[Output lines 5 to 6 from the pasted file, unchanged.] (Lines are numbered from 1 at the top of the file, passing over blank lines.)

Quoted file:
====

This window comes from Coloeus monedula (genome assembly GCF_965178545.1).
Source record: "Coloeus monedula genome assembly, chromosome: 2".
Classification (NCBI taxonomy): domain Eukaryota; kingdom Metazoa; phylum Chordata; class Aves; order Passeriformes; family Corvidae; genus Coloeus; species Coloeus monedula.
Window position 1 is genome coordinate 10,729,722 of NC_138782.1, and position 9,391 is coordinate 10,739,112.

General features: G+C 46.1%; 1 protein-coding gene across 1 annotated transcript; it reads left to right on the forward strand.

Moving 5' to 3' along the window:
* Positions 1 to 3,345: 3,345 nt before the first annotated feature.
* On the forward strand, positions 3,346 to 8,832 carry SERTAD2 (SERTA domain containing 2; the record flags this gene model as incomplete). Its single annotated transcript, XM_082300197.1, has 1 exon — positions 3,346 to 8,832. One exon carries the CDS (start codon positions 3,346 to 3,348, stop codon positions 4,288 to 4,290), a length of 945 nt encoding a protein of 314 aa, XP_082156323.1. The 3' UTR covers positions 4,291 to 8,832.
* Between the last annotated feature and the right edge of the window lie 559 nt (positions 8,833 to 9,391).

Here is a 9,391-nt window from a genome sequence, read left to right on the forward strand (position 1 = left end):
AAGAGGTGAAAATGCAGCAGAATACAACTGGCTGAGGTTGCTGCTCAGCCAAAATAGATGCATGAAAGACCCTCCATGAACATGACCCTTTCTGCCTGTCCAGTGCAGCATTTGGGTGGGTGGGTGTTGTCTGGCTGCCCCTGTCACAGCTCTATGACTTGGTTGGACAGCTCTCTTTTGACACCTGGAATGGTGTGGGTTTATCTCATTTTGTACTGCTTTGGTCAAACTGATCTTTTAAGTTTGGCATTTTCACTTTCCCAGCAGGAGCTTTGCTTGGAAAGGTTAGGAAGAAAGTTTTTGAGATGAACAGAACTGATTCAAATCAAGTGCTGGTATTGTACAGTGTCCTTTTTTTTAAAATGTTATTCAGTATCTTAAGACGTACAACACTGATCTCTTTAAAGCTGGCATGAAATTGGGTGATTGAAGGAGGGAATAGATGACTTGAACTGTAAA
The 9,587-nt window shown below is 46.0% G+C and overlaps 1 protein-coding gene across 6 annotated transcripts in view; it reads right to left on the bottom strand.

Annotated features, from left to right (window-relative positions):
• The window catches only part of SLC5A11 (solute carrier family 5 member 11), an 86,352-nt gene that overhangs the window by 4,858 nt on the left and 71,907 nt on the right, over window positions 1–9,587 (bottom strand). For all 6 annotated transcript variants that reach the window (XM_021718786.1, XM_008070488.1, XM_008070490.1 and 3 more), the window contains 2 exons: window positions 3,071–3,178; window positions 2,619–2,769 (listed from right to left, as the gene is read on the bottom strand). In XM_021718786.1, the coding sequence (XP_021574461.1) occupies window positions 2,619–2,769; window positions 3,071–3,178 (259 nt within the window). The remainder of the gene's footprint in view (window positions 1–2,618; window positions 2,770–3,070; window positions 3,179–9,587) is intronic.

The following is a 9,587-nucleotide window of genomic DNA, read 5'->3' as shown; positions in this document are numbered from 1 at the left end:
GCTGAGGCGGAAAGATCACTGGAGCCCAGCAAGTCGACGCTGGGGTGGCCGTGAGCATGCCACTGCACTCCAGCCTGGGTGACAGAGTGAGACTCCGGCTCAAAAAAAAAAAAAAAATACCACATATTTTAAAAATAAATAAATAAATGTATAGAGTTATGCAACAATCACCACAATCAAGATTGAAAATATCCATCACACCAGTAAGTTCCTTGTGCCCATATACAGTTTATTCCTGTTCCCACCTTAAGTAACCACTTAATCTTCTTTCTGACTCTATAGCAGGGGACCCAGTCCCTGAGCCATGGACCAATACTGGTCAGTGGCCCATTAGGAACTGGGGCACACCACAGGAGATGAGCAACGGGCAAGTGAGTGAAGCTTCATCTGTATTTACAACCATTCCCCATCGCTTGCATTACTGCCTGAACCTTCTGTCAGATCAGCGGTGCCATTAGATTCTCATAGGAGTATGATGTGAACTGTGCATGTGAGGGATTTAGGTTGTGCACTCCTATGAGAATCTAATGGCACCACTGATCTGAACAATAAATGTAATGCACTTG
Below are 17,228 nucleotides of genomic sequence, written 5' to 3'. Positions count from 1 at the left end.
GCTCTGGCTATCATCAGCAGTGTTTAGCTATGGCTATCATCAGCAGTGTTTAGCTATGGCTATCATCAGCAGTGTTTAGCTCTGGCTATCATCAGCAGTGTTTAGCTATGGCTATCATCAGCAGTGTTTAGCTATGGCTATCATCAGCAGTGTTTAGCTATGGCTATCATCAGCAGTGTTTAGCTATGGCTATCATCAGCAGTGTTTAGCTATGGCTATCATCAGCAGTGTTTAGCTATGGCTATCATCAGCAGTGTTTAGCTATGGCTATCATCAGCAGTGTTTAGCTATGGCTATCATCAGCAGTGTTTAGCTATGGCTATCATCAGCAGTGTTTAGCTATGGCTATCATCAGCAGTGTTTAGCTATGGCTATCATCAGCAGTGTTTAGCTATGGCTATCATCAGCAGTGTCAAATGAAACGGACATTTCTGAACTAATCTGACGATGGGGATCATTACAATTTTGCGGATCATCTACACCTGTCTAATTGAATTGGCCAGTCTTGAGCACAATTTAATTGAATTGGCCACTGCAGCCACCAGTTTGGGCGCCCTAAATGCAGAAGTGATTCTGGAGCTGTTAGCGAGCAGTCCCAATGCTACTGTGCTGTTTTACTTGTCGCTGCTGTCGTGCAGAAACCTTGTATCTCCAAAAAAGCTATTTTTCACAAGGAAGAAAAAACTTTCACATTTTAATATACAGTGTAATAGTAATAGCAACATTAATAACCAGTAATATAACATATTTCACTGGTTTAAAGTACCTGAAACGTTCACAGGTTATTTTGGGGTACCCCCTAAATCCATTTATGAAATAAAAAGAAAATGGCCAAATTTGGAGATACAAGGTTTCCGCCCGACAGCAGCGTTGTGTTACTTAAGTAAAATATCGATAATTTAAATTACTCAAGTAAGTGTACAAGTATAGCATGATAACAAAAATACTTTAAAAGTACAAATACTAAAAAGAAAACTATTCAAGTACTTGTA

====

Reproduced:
General features: G+C 46.1%; 1 protein-coding gene across 1 annotated transcript; it reads left to right on the forward strand.

Moving 5' to 3' along the window: